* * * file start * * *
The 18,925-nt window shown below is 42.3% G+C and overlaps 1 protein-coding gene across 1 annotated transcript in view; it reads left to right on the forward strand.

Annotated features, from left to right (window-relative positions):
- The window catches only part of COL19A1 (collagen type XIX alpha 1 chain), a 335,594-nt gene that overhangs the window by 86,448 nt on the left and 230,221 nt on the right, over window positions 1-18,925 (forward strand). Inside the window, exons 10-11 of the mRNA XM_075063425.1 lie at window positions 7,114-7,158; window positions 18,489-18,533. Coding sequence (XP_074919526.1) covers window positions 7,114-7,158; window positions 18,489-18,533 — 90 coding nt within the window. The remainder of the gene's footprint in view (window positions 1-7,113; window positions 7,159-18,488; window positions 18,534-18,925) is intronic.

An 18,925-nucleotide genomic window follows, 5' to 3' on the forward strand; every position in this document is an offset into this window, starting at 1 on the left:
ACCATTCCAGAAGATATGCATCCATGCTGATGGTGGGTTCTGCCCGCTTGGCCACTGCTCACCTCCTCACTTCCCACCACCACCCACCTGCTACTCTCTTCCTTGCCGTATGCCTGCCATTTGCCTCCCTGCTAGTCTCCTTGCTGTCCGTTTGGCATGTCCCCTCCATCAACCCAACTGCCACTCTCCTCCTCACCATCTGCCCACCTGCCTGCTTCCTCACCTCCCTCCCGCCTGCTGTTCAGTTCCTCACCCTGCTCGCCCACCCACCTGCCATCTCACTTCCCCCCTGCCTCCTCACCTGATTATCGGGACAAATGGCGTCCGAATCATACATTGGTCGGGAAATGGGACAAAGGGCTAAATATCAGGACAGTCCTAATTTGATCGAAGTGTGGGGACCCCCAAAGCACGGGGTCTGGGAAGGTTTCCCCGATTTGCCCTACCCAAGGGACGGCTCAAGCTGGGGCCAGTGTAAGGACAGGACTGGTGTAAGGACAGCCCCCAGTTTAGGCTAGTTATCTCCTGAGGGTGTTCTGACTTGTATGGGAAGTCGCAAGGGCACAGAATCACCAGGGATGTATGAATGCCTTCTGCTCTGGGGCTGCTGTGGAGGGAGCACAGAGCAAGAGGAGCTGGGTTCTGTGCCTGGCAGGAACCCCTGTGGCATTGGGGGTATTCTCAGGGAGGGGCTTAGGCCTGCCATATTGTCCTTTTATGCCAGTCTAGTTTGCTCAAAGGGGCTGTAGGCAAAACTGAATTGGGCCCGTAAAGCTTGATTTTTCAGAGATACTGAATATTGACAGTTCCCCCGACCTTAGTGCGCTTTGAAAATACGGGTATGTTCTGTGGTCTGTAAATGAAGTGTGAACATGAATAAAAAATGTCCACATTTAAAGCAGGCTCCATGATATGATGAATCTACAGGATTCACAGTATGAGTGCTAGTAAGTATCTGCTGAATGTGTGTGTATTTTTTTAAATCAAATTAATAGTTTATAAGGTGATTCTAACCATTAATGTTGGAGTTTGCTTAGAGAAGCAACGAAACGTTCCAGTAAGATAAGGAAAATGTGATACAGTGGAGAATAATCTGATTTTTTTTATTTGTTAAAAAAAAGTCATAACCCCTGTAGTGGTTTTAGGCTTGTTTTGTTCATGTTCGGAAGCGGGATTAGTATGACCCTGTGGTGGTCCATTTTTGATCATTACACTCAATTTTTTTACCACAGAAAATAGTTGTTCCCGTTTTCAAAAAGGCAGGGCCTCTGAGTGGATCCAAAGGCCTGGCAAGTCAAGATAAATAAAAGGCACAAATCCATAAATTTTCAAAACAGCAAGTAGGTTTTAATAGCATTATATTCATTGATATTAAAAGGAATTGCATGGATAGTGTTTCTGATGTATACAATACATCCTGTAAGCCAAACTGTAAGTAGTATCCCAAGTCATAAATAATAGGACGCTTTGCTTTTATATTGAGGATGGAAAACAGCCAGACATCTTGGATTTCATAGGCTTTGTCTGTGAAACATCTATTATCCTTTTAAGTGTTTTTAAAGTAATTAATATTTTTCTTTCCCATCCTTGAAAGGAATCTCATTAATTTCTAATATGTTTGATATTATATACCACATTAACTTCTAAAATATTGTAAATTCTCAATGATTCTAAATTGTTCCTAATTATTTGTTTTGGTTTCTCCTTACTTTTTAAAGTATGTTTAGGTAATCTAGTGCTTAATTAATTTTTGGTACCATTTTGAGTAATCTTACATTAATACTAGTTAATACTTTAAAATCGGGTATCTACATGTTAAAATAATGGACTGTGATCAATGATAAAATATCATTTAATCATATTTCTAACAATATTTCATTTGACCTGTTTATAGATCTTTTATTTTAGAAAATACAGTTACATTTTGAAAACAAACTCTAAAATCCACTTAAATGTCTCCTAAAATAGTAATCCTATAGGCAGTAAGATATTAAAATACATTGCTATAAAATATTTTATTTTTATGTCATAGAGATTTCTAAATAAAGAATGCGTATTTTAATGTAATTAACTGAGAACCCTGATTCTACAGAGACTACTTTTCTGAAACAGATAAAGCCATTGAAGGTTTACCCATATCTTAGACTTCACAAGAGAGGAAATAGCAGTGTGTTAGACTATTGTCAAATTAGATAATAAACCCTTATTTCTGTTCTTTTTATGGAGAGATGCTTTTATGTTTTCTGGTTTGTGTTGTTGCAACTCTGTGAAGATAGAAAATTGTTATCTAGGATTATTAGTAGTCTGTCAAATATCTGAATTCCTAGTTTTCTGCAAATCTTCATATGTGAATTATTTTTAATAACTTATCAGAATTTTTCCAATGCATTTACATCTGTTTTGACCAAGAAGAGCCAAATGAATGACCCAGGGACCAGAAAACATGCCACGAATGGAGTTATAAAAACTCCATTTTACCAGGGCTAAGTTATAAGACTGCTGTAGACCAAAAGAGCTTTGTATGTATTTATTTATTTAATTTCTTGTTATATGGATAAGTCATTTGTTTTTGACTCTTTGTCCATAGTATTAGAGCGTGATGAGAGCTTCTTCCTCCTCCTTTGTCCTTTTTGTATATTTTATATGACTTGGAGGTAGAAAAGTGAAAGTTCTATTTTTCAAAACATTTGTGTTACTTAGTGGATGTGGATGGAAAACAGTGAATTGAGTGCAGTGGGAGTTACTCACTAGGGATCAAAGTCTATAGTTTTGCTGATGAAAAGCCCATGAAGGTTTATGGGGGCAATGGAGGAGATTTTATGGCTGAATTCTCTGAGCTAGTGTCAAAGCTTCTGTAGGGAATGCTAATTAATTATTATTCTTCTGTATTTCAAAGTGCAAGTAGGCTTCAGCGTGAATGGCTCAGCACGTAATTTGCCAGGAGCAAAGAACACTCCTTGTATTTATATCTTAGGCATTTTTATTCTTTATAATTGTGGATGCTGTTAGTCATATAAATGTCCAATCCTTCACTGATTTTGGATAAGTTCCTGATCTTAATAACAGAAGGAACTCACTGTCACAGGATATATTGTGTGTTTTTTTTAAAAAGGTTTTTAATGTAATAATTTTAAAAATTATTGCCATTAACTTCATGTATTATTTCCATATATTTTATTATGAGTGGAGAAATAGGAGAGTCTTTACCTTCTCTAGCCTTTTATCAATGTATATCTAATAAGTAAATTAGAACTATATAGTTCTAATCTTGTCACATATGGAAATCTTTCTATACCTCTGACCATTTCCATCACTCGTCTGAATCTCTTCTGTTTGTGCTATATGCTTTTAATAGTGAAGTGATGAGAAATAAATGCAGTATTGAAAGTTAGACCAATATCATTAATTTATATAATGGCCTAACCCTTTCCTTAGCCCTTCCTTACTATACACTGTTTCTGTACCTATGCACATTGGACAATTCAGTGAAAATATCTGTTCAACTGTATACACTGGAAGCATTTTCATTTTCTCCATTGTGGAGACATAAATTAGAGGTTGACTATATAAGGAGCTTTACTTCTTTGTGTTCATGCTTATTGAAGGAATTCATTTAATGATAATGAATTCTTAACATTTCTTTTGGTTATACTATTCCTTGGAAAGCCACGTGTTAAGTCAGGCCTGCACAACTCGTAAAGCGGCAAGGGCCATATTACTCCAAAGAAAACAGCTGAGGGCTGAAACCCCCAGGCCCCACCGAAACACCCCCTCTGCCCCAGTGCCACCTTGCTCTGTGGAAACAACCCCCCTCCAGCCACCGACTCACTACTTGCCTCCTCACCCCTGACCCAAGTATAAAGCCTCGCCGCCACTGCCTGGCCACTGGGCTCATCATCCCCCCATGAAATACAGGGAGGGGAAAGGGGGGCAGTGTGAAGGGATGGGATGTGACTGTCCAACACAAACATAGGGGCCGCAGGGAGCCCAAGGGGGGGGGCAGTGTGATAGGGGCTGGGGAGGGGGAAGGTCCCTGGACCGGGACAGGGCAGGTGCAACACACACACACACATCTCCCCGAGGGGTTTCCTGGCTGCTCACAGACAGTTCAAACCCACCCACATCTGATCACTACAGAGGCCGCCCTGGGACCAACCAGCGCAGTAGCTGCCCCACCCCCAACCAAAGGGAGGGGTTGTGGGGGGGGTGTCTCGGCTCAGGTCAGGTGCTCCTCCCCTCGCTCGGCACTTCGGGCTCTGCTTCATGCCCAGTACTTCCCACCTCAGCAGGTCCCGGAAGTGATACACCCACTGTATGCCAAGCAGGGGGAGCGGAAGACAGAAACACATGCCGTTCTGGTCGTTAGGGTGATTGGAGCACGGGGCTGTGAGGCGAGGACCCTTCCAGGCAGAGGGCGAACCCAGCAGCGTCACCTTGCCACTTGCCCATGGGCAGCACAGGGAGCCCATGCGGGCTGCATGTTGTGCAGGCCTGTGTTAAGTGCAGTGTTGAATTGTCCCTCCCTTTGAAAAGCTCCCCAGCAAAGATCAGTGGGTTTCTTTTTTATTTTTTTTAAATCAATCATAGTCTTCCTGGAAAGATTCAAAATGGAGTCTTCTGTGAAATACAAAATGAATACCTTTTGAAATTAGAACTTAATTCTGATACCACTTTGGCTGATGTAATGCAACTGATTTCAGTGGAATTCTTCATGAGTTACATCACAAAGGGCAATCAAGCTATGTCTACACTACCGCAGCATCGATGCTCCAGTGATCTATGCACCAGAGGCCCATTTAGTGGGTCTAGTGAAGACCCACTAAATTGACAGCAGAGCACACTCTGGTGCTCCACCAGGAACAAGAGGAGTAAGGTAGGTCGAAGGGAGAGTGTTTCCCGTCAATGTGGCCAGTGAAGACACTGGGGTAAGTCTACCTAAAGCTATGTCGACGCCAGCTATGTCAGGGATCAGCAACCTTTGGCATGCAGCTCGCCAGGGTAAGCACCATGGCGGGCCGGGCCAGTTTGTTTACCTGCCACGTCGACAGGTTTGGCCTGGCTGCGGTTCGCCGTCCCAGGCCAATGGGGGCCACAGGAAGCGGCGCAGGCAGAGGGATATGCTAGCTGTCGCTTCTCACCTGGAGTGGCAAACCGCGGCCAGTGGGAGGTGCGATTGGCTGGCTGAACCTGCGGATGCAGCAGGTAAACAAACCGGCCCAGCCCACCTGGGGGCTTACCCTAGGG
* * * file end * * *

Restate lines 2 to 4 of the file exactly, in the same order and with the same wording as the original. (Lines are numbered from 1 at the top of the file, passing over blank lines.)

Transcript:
Annotated features, from left to right (window-relative positions):
- The window catches only part of COL19A1 (collagen type XIX alpha 1 chain), a 335,594-nt gene that overhangs the window by 86,448 nt on the left and 230,221 nt on the right, over window positions 1-18,925 (forward strand). Inside the window, exons 10-11 of the mRNA XM_075063425.1 lie at window positions 7,114-7,158; window positions 18,489-18,533. Coding sequence (XP_074919526.1) covers window positions 7,114-7,158; window positions 18,489-18,533 — 90 coding nt within the window. The remainder of the gene's footprint in view (window positions 1-7,113; window positions 7,159-18,488; window positions 18,534-18,925) is intronic.

An 18,925-nucleotide genomic window follows, 5' to 3' on the forward strand; every position in this document is an offset into this window, starting at 1 on the left: